2017 Annual Report
University of Maine Cooperative Extension Knox & Lincoln Counties
2017 Annual Report
Putting university research to work in homes, businesses, farms and communities for over 100 years.
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Download a print-friendly copy of the 2017 Annual Report (PDF).
Knox-Lincoln County Extension Association
Executive Committee 2017
- Joseph Lobley, President
- Aaron Englander, Vice President
- Nick Smith, Secretary
- Jack Green, Treasurer
- Linda Bonin
University of Maine Cooperative Extension seeks volunteers to serve on the Knox-Lincoln Counties Executive Committee
UMaine Extension can only be successful with the help of county residents serving on the Executive Committee. Board members provide oversight and support to staff, as well as, help promote programs.
Knox-Lincoln Extension is one of the most active in the state providing a broad range of programs: 4-H youth development, farm-to-school programs educating kids on healthy food choices, assistance to commercial farmers and home gardeners, support for fishermen facing impacts due to warming temperatures in the Gulf of Maine, ongoing monitoring of coastal water quality, and in-home education for new parents.
Executive Committee members are asked to attend four two-hour meetings a year focusing on county programming, building maintenance and finances. Members can certainly follow their interests and become more involved in any of the county programs.
If you’re interested in UMaine Extension Programs and giving back to your community, serving on the Executive Committee is a great place to be!
For more information, please contact Esperanza Stancioff 207.832.0343, in Maine 800.244.2104 or email firstname.lastname@example.org.
UMaine Extension Knox-Lincoln Counties Staff
377 Manktown Road
Waldoboro, ME 04572-5815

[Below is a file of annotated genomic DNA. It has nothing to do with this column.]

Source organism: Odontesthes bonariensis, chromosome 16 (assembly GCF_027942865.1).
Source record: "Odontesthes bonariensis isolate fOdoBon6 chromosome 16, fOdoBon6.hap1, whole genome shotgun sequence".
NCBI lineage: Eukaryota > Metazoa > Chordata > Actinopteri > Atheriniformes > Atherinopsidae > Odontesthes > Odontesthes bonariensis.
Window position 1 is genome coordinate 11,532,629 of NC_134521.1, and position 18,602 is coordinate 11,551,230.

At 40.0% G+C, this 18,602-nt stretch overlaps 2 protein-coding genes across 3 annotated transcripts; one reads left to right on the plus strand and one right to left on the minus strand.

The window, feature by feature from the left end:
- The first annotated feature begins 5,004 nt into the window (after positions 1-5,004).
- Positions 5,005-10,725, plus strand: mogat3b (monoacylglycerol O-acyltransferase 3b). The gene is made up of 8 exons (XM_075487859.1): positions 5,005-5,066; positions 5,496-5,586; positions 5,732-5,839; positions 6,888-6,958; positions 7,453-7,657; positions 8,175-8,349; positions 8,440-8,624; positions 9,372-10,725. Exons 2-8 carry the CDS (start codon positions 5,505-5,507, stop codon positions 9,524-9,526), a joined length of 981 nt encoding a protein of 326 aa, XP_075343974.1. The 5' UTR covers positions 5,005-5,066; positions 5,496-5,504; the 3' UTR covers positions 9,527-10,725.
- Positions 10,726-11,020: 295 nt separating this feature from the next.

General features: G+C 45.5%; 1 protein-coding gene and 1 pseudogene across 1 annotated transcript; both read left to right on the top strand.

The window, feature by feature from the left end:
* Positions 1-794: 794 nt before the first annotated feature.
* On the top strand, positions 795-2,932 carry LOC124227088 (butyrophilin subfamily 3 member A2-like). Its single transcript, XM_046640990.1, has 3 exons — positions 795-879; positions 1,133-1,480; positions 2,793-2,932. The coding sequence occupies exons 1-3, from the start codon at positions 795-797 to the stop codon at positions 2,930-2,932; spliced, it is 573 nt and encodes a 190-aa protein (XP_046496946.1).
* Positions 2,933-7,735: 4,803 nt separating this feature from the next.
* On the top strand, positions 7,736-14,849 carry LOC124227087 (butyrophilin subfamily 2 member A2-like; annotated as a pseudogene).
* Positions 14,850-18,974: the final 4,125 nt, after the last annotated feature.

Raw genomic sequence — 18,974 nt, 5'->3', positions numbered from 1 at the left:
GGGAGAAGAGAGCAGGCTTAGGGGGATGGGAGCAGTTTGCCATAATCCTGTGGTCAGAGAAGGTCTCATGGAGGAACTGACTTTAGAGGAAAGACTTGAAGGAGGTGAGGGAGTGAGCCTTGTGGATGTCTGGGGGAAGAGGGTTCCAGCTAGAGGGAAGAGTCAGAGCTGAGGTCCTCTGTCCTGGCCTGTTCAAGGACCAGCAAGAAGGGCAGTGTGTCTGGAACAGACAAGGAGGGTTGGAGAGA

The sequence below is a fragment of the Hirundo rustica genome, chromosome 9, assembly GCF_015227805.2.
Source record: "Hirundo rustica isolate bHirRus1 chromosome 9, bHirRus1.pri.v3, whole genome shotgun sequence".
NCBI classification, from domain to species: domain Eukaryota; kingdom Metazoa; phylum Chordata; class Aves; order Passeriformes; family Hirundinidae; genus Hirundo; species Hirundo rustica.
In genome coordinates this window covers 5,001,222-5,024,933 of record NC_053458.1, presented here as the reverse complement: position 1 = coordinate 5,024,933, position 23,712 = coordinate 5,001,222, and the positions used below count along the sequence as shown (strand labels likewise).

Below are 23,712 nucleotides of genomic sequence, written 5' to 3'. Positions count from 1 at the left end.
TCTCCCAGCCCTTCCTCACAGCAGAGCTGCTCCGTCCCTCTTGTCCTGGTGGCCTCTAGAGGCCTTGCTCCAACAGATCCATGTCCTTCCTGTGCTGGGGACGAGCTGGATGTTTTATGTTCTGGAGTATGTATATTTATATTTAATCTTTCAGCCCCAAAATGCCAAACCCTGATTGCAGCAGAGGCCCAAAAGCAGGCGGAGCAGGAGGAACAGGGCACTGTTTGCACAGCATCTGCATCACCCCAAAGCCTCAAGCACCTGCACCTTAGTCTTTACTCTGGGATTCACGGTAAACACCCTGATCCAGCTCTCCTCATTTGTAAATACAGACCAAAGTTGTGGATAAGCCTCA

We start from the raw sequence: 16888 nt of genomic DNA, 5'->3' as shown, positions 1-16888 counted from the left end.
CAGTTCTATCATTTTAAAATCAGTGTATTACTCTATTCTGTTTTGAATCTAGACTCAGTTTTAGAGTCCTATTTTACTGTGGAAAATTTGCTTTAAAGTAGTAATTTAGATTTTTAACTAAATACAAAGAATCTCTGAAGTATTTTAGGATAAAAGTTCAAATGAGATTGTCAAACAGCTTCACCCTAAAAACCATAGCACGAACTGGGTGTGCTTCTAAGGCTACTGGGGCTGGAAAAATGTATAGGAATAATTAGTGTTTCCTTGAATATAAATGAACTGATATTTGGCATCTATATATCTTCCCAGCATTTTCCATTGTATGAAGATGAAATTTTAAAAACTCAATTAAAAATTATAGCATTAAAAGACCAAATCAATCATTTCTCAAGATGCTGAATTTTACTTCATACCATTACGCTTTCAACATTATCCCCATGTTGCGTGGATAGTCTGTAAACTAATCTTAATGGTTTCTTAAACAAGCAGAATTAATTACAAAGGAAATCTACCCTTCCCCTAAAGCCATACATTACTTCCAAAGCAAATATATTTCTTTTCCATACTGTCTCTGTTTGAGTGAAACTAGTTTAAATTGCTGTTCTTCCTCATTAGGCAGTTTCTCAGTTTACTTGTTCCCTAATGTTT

207.832.0343 or 800.244.2104 (in Maine)
- Mark Hutchinson
- Esperanza Stancioff
- Jennifer Doherty
- Heather Elowe
- Ruth Griffin
- Kathryn Jensen
- Keri Kaczor
- Heather Knowles
- Rebecca Koller
- Sara Randall
- Brooke Sanborn
- Meagan Sims
- Claudia Williamson
- Corinne Wilson
Community Education Assistants
- Cindy Rogers
- Liz Stanley
- Pamela Doherty
- Cindi Staples
University of Maine Cooperative Extension continues to serve our communities with widely diverse programs, each addressing a specific purpose. Our Knox-Lincoln Counties staff provides local public education in family care of infants, keeping our beaches healthy, adapting to climate change, home horticulture, commercial agriculture, and 4-H youth development. Through this cooperative endeavor, the University of Maine provides salaries for researchers, educators, and professionals, while our local taxes pay for our building as well as salaries for support staff. In addition, our programs are aided and enhanced by hundreds of volunteers from the community. We are grateful to every single person who helps to make our programs successful, and we truly appreciate the essential financial support provided by Knox and Lincoln Counties. The Knox-Lincoln Cooperative Extension Association (KLCEA) Executive Committee oversees the budget for our facility and helps support our programs. We are currently looking for additional community members to serve on our Executive Committee. This is truly a multifaceted cooperative effort in community service.
The 2017 KLCEA annual meeting took us to Mook Sea Farm in Walpole, where oysters are reared from seed to adults, tended by a highly educated staff who, in turn, educated us. The facility is run as a state-of-the-art, controlled environment laboratory where oyster seed are kept disease-free until the disease-resistant young oysters can be moved to cages in the Damariscotta River where they will grow into adults. Quite the experience!
Our 2018 annual meeting will take place in Rockport at Erickson Fields Preserve, which, along with Aldermere Farm, is part of Maine Coast Heritage Trust. Executive Committee member Aaron Englander, program manager of the preserve, will teach us about the incredible agricultural education projects he oversees. The date is September 12, 5-7 pm and the public is welcome. Please join us.
— Joe Lobley, KLCEA Executive Committee President
UMaine Extension Knox-Lincoln Counties Financial Resources
This graph illustrates the financial resources for programs offered, supported and managed from the Knox & Lincoln Counties office. Each year, Knox & Lincoln Counties tax dollars support UMaine Extension with physical office space, support staff salaries, office supplies, equipment and programming expenses.
As a unique partnership among federal, state and county governments, UMaine Extension uses funding from Maine counties and the University to match and leverage support from the United States Department of Agriculture, other federal grantors, state agencies and private foundations. Each UMaine Extension county office is also part of a statewide organization and the national Extension system.
4-H Youth Development